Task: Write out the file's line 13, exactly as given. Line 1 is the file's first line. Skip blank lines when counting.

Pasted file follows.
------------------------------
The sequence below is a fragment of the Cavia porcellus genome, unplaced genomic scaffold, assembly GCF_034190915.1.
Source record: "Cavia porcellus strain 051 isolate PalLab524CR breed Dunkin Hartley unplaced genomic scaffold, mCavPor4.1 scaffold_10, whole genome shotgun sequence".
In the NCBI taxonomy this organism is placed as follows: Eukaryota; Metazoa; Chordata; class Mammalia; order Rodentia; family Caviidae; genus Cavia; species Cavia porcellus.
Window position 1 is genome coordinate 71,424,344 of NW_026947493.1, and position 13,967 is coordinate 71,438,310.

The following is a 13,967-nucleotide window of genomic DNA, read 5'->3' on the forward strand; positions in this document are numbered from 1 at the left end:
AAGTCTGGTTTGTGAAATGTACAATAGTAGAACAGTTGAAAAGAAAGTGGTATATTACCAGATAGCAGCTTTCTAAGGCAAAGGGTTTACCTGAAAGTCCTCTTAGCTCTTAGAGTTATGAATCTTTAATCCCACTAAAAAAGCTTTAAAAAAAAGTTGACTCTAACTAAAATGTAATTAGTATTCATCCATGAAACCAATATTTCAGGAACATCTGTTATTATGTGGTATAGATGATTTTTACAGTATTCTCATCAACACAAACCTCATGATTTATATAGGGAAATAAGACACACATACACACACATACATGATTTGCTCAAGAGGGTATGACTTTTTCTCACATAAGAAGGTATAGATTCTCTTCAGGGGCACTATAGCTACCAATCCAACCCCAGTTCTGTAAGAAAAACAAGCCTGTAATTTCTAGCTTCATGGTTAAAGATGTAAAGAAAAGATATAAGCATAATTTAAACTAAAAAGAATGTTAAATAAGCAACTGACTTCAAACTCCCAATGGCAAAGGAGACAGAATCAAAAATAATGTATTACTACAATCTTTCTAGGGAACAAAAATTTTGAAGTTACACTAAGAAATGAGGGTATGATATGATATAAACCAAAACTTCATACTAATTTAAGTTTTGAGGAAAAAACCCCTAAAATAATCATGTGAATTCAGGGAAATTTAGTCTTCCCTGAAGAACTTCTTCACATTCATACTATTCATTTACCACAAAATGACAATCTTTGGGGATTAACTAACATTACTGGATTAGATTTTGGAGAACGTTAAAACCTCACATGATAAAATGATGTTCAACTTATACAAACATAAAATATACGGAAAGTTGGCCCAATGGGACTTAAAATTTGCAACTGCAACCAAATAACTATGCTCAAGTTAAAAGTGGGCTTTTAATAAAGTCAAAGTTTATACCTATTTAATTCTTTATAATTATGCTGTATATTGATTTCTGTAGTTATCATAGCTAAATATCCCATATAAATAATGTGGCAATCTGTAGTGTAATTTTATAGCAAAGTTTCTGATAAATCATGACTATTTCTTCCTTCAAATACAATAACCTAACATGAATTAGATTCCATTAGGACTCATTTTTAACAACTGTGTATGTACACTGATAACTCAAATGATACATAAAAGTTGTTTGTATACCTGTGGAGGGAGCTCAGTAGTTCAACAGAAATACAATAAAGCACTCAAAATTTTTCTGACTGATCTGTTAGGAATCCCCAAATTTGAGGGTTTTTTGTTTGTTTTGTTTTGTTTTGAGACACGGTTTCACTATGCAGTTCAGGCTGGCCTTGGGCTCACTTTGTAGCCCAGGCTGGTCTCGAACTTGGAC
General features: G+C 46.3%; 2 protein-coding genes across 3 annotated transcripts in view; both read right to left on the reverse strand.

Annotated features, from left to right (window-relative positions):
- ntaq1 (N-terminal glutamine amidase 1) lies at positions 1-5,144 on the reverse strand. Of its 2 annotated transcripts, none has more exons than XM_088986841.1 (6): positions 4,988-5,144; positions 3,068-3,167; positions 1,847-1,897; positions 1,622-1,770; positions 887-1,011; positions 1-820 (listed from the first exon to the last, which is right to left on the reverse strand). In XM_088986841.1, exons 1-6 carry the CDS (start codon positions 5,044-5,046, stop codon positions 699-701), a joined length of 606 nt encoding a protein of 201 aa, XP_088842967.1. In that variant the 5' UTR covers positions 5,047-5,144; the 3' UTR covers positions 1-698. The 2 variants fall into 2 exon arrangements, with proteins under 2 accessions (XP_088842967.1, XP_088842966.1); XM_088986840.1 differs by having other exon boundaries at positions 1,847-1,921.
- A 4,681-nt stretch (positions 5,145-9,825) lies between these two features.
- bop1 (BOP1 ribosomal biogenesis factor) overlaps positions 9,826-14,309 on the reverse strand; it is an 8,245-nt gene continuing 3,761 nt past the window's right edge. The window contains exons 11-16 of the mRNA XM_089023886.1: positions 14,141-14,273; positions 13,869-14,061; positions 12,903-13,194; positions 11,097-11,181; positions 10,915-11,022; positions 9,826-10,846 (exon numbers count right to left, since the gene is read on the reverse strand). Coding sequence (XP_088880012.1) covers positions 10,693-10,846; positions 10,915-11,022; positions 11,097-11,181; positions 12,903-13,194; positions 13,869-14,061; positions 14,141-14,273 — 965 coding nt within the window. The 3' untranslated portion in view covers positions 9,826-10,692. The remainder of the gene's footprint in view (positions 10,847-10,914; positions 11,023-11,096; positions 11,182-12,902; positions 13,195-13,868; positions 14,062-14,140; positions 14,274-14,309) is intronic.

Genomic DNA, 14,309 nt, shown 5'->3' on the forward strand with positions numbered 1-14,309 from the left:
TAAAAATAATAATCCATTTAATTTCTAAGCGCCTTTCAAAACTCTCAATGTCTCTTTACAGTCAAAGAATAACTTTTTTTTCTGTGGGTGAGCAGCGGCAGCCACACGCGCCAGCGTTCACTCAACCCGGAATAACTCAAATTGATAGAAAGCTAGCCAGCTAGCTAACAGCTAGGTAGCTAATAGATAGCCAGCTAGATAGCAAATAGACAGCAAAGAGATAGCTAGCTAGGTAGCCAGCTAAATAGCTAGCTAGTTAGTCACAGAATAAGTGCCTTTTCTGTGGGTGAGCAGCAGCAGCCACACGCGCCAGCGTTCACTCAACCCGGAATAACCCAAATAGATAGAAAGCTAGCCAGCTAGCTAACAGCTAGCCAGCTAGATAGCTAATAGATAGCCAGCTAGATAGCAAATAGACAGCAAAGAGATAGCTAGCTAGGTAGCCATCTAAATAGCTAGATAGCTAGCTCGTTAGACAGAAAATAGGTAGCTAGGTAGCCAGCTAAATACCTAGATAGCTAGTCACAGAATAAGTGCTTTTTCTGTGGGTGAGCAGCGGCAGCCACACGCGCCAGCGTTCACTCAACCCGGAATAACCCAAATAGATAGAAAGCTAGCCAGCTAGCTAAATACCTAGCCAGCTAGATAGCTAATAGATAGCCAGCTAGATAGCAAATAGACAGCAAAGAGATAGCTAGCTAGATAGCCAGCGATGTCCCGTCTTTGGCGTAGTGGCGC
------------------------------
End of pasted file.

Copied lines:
TAAAAATAATAATCCATTTAATTTCTAAGCGCCTTTCAAAACTCTCAATGTCTCTTTACAGTCAAAGAATAACTTTTTTTTCTGTGGGTGAGCAGCGGCAGCCACACGCGCCAGCGTTCACTCAACCCGGAATAACTCAAATTGATAGAAAGCTAGCCAGCTAGCTAACAGCTAGGTAGCTAATAGATAGCCAGCTAGATAGCAAATAGACAGCAAAGAGATAGCTAGCTAGGTAGCCAGCTAAATAGCTAGCTAGTTAGTCACAGAATAAGTGCCTTTTCTGTGGGTGAGCAGCAGCAGCCACACGCGCCAGCGTTCACTCAACCCGGAATAACCCAAATAGATAGAAAGCTAGCCAGCTAGCTAACAGCTAGCCAGCTAGATAGCTAATAGATAGCCAGCTAGATAGCAAATAGACAGCAAAGAGATAGCTAGCTAGGTAGCCATCTAAATAGCTAGATAGCTAGCTCGTTAGACAGAAAATAGGTAGCTAGGTAGCCAGCTAAATACCTAGATAGCTAGTCACAGAATAAGTGCTTTTTCTGTGGGTGAGCAGCGGCAGCCACACGCGCCAGCGTTCACTCAACCCGGAATAACCCAAATAGATAGAAAGCTAGCCAGCTAGCTAAATACCTAGCCAGCTAGATAGCTAATAGATAGCCAGCTAGATAGCAAATAGACAGCAAAGAGATAGCTAGCTAGATAGCCAGCGATGTCCCGTCTTTGGCGTAGTGGCGC